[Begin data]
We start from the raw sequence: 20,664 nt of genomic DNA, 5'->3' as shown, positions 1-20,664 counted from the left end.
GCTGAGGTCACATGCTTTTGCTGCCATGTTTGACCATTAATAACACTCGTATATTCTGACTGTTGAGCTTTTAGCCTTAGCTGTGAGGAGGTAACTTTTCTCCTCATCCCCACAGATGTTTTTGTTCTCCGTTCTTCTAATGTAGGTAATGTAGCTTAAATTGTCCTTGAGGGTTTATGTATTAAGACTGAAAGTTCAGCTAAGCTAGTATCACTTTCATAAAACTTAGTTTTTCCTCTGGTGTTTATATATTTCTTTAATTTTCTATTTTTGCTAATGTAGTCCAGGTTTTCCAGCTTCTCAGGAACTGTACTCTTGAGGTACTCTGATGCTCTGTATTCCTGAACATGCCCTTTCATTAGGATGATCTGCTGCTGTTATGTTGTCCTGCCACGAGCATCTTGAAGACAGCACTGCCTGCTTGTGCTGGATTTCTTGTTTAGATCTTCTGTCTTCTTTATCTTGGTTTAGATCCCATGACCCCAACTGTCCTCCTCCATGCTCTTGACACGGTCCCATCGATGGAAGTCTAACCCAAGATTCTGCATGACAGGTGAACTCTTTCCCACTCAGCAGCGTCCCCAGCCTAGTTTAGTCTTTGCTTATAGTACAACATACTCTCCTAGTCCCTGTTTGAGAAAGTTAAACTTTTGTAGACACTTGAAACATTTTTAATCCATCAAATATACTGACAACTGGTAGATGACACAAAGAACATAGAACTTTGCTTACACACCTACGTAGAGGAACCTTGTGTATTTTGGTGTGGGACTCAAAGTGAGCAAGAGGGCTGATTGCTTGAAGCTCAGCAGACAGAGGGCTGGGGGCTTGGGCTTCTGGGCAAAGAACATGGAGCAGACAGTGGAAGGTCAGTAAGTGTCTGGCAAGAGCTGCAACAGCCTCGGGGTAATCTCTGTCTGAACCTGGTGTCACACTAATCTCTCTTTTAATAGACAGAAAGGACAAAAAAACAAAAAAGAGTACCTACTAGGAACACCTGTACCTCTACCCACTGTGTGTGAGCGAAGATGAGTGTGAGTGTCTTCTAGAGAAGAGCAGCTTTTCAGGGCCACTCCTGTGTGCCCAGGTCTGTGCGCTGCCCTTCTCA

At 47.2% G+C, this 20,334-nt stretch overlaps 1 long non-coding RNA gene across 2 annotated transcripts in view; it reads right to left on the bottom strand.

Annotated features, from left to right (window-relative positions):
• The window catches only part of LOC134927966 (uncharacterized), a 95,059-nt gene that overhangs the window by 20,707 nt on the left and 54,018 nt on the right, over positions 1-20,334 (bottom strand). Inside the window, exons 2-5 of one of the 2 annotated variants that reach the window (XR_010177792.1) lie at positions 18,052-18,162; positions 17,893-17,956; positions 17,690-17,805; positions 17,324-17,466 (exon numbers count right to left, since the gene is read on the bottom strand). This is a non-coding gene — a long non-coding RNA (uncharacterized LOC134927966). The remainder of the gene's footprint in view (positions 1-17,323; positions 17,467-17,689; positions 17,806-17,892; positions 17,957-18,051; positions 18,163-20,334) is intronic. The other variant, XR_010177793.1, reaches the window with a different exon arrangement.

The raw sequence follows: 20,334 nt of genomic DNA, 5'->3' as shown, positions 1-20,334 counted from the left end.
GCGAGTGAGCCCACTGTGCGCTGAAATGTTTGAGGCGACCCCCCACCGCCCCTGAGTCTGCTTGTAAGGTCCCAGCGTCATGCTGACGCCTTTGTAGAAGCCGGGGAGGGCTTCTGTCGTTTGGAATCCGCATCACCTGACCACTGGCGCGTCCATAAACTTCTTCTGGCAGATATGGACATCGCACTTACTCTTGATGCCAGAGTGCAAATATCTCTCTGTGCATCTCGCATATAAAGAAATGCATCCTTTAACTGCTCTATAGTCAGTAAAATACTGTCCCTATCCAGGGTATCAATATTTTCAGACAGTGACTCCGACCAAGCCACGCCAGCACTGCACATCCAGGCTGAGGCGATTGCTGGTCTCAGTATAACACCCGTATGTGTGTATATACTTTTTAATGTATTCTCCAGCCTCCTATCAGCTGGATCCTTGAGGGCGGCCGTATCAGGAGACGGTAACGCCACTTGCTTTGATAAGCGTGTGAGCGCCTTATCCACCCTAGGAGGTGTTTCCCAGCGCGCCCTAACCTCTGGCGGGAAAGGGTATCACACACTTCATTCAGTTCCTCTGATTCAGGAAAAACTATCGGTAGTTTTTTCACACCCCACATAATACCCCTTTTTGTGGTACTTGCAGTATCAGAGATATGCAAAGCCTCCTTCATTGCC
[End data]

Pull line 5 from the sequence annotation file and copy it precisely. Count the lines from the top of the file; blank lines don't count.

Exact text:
• The window catches only part of LOC134927966 (uncharacterized), a 95,059-nt gene that overhangs the window by 20,707 nt on the left and 54,018 nt on the right, over positions 1-20,334 (bottom strand). Inside the window, exons 2-5 of one of the 2 annotated variants that reach the window (XR_010177792.1) lie at positions 18,052-18,162; positions 17,893-17,956; positions 17,690-17,805; positions 17,324-17,466 (exon numbers count right to left, since the gene is read on the bottom strand). This is a non-coding gene — a long non-coding RNA (uncharacterized LOC134927966). The remainder of the gene's footprint in view (positions 1-17,323; positions 17,467-17,689; positions 17,806-17,892; positions 17,957-18,051; positions 18,163-20,334) is intronic. The other variant, XR_010177793.1, reaches the window with a different exon arrangement.